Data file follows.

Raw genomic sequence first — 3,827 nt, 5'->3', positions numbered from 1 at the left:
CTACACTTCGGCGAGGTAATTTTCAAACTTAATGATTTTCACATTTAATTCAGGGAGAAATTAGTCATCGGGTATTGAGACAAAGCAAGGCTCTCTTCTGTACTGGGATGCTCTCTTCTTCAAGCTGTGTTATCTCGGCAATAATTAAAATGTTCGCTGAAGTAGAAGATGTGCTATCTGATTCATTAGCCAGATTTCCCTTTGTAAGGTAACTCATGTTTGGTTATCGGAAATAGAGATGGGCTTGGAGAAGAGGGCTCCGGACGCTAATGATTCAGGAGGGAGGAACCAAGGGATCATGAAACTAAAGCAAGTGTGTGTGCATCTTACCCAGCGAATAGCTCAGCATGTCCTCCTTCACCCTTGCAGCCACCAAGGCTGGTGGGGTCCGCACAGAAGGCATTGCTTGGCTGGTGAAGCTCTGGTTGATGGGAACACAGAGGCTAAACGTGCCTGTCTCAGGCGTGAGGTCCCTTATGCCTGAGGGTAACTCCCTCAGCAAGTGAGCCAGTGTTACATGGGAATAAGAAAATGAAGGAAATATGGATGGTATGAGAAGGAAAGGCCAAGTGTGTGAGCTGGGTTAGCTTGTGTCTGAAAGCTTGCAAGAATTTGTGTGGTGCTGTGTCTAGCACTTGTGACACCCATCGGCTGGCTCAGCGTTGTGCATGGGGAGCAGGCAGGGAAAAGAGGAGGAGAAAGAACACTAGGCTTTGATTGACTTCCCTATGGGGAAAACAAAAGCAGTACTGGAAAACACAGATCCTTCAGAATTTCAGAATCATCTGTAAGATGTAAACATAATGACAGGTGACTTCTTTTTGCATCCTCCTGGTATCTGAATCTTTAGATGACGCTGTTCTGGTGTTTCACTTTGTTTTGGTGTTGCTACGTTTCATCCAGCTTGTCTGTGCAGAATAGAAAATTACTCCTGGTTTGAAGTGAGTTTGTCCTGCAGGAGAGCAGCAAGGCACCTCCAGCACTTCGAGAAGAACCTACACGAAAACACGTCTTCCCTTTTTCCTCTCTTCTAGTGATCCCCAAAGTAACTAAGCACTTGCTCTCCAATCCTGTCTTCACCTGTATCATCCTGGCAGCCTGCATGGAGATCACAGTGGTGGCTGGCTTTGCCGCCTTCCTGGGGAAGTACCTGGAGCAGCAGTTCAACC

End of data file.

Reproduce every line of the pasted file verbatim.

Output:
Raw genomic sequence first — 3,827 nt, 5'->3', positions numbered from 1 at the left:
CTACACTTCGGCGAGGTAATTTTCAAACTTAATGATTTTCACATTTAATTCAGGGAGAAATTAGTCATCGGGTATTGAGACAAAGCAAGGCTCTCTTCTGTACTGGGATGCTCTCTTCTTCAAGCTGTGTTATCTCGGCAATAATTAAAATGTTCGCTGAAGTAGAAGATGTGCTATCTGATTCATTAGCCAGATTTCCCTTTGTAAGGTAACTCATGTTTGGTTATCGGAAATAGAGATGGGCTTGGAGAAGAGGGCTCCGGACGCTAATGATTCAGGAGGGAGGAACCAAGGGATCATGAAACTAAAGCAAGTGTGTGTGCATCTTACCCAGCGAATAGCTCAGCATGTCCTCCTTCACCCTTGCAGCCACCAAGGCTGGTGGGGTCCGCACAGAAGGCATTGCTTGGCTGGTGAAGCTCTGGTTGATGGGAACACAGAGGCTAAACGTGCCTGTCTCAGGCGTGAGGTCCCTTATGCCTGAGGGTAACTCCCTCAGCAAGTGAGCCAGTGTTACATGGGAATAAGAAAATGAAGGAAATATGGATGGTATGAGAAGGAAAGGCCAAGTGTGTGAGCTGGGTTAGCTTGTGTCTGAAAGCTTGCAAGAATTTGTGTGGTGCTGTGTCTAGCACTTGTGACACCCATCGGCTGGCTCAGCGTTGTGCATGGGGAGCAGGCAGGGAAAAGAGGAGGAGAAAGAACACTAGGCTTTGATTGACTTCCCTATGGGGAAAACAAAAGCAGTACTGGAAAACACAGATCCTTCAGAATTTCAGAATCATCTGTAAGATGTAAACATAATGACAGGTGACTTCTTTTTGCATCCTCCTGGTATCTGAATCTTTAGATGACGCTGTTCTGGTGTTTCACTTTGTTTTGGTGTTGCTACGTTTCATCCAGCTTGTCTGTGCAGAATAGAAAATTACTCCTGGTTTGAAGTGAGTTTGTCCTGCAGGAGAGCAGCAAGGCACCTCCAGCACTTCGAGAAGAACCTACACGAAAACACGTCTTCCCTTTTTCCTCTCTTCTAGTGATCCCCAAAGTAACTAAGCACTTGCTCTCCAATCCTGTCTTCACCTGTATCATCCTGGCAGCCTGCATGGAGATCACAGTGGTGGCTGGCTTTGCCGCCTTCCTGGGGAAGTACCTGGAGCAGCAGTTCAACC